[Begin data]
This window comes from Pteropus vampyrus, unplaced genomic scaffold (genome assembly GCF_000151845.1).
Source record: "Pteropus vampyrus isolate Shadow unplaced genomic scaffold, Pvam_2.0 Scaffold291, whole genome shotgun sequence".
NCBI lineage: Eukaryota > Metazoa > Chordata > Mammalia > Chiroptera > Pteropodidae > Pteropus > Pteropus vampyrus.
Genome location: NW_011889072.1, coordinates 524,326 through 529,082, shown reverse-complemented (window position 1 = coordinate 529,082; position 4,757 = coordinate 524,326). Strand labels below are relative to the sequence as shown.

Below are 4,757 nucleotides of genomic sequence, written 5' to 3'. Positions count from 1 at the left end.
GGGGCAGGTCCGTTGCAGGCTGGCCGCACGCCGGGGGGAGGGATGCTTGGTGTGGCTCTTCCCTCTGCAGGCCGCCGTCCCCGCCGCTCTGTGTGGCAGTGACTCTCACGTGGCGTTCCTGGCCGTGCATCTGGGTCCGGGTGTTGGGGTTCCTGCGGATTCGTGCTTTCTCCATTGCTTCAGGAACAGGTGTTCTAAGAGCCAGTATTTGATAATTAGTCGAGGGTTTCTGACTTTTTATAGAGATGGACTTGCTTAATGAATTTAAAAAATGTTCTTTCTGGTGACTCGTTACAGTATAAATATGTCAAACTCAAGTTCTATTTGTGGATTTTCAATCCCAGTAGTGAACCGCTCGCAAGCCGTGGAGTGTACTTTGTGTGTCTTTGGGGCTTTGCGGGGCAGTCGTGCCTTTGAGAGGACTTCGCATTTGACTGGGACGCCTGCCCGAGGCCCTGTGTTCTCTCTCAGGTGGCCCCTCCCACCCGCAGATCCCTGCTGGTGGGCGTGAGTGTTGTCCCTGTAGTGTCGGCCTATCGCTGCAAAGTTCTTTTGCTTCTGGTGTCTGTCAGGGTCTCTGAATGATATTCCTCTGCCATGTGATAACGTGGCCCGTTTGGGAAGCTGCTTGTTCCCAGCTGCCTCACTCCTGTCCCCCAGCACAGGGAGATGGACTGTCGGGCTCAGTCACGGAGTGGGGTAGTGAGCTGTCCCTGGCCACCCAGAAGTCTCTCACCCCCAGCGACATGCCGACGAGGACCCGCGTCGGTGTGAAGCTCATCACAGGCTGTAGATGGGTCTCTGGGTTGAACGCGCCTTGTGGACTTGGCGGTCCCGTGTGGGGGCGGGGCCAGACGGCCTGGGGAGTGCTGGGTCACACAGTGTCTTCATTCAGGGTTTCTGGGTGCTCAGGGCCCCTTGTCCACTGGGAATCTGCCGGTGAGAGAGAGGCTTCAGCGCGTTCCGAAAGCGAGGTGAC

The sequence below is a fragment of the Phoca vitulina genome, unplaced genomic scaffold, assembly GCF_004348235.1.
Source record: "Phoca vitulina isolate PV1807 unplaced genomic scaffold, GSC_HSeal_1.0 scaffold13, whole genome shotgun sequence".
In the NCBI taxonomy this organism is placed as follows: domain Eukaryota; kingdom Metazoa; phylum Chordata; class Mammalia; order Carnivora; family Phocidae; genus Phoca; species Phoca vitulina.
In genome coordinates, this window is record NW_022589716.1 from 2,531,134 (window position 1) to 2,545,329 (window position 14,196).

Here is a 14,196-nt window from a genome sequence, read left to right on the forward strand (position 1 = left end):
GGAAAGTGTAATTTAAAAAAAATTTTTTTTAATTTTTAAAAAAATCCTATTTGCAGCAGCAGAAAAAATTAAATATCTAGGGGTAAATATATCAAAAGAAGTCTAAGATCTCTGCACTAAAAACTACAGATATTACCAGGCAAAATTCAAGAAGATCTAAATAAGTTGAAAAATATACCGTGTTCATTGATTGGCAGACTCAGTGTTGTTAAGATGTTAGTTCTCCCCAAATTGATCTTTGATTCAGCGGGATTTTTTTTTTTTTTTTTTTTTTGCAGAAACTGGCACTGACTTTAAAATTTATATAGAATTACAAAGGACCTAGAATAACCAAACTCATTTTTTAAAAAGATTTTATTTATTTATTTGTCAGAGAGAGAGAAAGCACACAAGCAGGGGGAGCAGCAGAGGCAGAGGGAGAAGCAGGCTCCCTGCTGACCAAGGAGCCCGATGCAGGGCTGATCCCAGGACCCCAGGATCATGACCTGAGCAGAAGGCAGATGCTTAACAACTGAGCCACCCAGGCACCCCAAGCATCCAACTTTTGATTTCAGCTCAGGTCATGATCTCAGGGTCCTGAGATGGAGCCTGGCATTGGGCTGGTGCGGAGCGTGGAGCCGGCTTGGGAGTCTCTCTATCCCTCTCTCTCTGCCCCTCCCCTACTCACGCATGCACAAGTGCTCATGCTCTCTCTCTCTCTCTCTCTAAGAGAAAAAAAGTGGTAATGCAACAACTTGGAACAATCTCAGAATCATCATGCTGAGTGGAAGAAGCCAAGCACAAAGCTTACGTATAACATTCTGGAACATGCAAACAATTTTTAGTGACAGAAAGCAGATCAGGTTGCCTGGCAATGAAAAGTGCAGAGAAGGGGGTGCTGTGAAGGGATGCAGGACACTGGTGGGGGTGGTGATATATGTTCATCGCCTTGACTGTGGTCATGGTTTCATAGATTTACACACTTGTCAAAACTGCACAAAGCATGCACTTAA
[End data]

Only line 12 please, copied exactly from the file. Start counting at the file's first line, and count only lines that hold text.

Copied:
GGAAAGTGTAATTTAAAAAAAATTTTTTTTAATTTTTAAAAAAATCCTATTTGCAGCAGCAGAAAAAATTAAATATCTAGGGGTAAATATATCAAAAGAAGTCTAAGATCTCTGCACTAAAAACTACAGATATTACCAGGCAAAATTCAAGAAGATCTAAATAAGTTGAAAAATATACCGTGTTCATTGATTGGCAGACTCAGTGTTGTTAAGATGTTAGTTCTCCCCAAATTGATCTTTGATTCAGCGGGATTTTTTTTTTTTTTTTTTTTTTGCAGAAACTGGCACTGACTTTAAAATTTATATAGAATTACAAAGGACCTAGAATAACCAAACTCATTTTTTAAAAAGATTTTATTTATTTATTTGTCAGAGAGAGAGAAAGCACACAAGCAGGGGGAGCAGCAGAGGCAGAGGGAGAAGCAGGCTCCCTGCTGACCAAGGAGCCCGATGCAGGGCTGATCCCAGGACCCCAGGATCATGACCTGAGCAGAAGGCAGATGCTTAACAACTGAGCCACCCAGGCACCCCAAGCATCCAACTTTTGATTTCAGCTCAGGTCATGATCTCAGGGTCCTGAGATGGAGCCTGGCATTGGGCTGGTGCGGAGCGTGGAGCCGGCTTGGGAGTCTCTCTATCCCTCTCTCTCTGCCCCTCCCCTACTCACGCATGCACAAGTGCTCATGCTCTCTCTCTCTCTCTCTCTAAGAGAAAAAAAGTGGTAATGCAACAACTTGGAACAATCTCAGAATCATCATGCTGAGTGGAAGAAGCCAAGCACAAAGCTTACGTATAACATTCTGGAACATGCAAACAATTTTTAGTGACAGAAAGCAGATCAGGTTGCCTGGCAATGAAAAGTGCAGAGAAGGGGGTGCTGTGAAGGGATGCAGGACACTGGTGGGGGTGGTGATATATGTTCATCGCCTTGACTGTGGTCATGGTTTCATAGATTTACACACTTGTCAAAACTGCACAAAGCATGCACTTAA